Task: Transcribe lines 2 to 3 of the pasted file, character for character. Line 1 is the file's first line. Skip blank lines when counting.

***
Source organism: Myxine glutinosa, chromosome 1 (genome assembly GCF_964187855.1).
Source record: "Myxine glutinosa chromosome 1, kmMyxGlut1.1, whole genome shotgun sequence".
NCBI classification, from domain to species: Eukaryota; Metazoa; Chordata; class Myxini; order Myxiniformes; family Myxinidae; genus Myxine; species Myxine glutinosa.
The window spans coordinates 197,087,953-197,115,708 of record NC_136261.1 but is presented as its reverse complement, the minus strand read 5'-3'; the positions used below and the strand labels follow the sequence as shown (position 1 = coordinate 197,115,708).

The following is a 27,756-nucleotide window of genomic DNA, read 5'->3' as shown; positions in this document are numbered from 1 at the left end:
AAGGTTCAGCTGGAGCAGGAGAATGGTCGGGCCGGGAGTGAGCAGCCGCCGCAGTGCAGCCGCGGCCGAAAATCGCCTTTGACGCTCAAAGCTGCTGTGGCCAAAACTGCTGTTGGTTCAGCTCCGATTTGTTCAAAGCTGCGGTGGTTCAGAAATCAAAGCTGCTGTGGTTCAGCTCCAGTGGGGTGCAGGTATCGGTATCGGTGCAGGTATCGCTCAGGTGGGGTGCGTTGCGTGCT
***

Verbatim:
Source record: "Myxine glutinosa chromosome 1, kmMyxGlut1.1, whole genome shotgun sequence".
NCBI classification, from domain to species: Eukaryota; Metazoa; Chordata; class Myxini; order Myxiniformes; family Myxinidae; genus Myxine; species Myxine glutinosa.